by Keynote speaker Prof. William Logan, Deakin University
In this paper Professor Logan comments on some of the theoretical, methodological and ethical challenges met during his 30 years of heritage work in Asia, mostly Southeast Asia, as researcher and teacher, UNESCO and ICOMOS consultant and government advisor. The paper focuses on cities undergoing dramatic political, economic and social changes and the role that heritage can play and, indeed, has played and continues to play in such situations. Two case studies are used, starting with Hanoi, the capital of the Socialist Republic of Vietnam, where national and international efforts to protect the city’s built heritage emerged in the late 1980s and early 1990s. Twenty-five years later another Southeast Asian country—Myanmar (Burma)—is beginning to follow in Hanoi’s steps with perhaps even more rapid and fundamental transformation for the nation, its people and cities. There are some early indications that the changes taking place in Myanmar will parallel those faced in Vietnam when it, too, came out of a period of intense isolation and opened up to global investment, tourism and intellectual influences. One of the similarities seems to be the growing awareness and use of cultural heritage as a political, economic and social asset. In all states, capital cities are pivotal in the transformative processes and governments make use of heritage as part of nation-building strategies. While Yangon‘s status as capital city was lost with the establishment of Naypyidaw in November 2005, it is still the largest city in terms of population, trade, cultural activities and, for most Burmans, emotional attachment. Other important political and cultural differences between the two cities and their national contexts are noted and questions are asked about what Yangon might learn from the Vietnamese transformation experience. From this two-city comparative analysis the question arises whether there are useful generalisations about the production and use of heritage in rapidly changing cities that can be made for the Southeast Asian region, or at the larger scale the Asia-Pacific region or even globally. Do the experiences of Hanoi and Yangon reinforce the view that there are uniquely Asian ways of understanding and managing heritage? Other cities in which the author has worked, including China’s Lijiang and Japan’s Nara, will be drawn into his exploration of this issue.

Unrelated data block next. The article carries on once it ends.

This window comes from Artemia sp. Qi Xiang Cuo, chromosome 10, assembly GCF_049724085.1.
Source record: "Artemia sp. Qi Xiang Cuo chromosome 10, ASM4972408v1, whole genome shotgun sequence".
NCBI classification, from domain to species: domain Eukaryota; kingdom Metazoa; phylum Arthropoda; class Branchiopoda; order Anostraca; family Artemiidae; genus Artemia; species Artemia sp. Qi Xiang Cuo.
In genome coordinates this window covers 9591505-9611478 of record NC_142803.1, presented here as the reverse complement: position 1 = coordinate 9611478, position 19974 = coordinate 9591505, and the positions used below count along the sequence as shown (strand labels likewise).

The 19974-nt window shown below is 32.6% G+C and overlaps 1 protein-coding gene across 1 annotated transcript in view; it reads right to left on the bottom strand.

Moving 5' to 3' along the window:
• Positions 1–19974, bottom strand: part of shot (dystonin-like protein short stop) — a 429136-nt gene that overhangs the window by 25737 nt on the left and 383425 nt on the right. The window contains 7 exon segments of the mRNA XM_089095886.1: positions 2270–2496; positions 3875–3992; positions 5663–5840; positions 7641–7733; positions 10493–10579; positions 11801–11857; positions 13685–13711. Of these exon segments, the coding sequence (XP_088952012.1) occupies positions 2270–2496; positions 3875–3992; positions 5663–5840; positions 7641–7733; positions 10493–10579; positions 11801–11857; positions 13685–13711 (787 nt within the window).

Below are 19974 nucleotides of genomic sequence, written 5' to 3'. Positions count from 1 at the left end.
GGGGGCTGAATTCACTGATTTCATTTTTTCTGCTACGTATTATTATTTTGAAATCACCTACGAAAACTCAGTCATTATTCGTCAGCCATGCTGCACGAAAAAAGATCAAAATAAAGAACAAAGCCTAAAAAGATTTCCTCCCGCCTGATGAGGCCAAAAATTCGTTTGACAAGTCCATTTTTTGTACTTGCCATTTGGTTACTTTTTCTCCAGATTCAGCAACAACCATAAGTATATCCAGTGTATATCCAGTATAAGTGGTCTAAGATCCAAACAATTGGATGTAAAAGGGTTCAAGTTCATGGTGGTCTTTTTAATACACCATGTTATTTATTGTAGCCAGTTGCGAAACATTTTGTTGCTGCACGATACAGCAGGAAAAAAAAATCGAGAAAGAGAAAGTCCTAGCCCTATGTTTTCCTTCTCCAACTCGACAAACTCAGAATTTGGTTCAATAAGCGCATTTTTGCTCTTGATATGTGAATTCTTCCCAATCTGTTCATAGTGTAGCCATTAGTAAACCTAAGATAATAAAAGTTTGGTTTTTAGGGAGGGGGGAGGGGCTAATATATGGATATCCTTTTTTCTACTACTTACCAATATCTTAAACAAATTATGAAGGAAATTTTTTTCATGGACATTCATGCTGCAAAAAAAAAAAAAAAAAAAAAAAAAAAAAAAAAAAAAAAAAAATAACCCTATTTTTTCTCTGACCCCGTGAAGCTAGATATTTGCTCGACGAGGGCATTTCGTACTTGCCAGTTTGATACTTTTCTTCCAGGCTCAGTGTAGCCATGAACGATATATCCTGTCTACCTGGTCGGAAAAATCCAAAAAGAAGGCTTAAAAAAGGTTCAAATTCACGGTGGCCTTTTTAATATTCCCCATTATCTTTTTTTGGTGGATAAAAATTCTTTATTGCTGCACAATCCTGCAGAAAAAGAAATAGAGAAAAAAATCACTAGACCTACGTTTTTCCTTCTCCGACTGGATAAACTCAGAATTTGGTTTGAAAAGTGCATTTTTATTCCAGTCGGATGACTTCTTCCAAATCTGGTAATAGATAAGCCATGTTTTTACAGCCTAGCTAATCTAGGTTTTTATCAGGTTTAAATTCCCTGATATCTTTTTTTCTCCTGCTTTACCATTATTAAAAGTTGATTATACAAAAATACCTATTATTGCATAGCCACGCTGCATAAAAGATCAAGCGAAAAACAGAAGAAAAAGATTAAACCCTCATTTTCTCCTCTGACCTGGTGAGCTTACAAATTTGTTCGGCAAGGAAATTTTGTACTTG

Dr William Logan is Professor Emeritus at Deakin University, Melbourne, where he was founding director of the Cultural Heritage Center for Asia and the Pacific. He is a Fellow of the Academy of Social Sciences in Australia and has been President of Australia ICOMOS and Member of the Heritage Council of Victoria. His research focuses on World Heritage, heritage and human rights, heritage theory, and Asian heritage.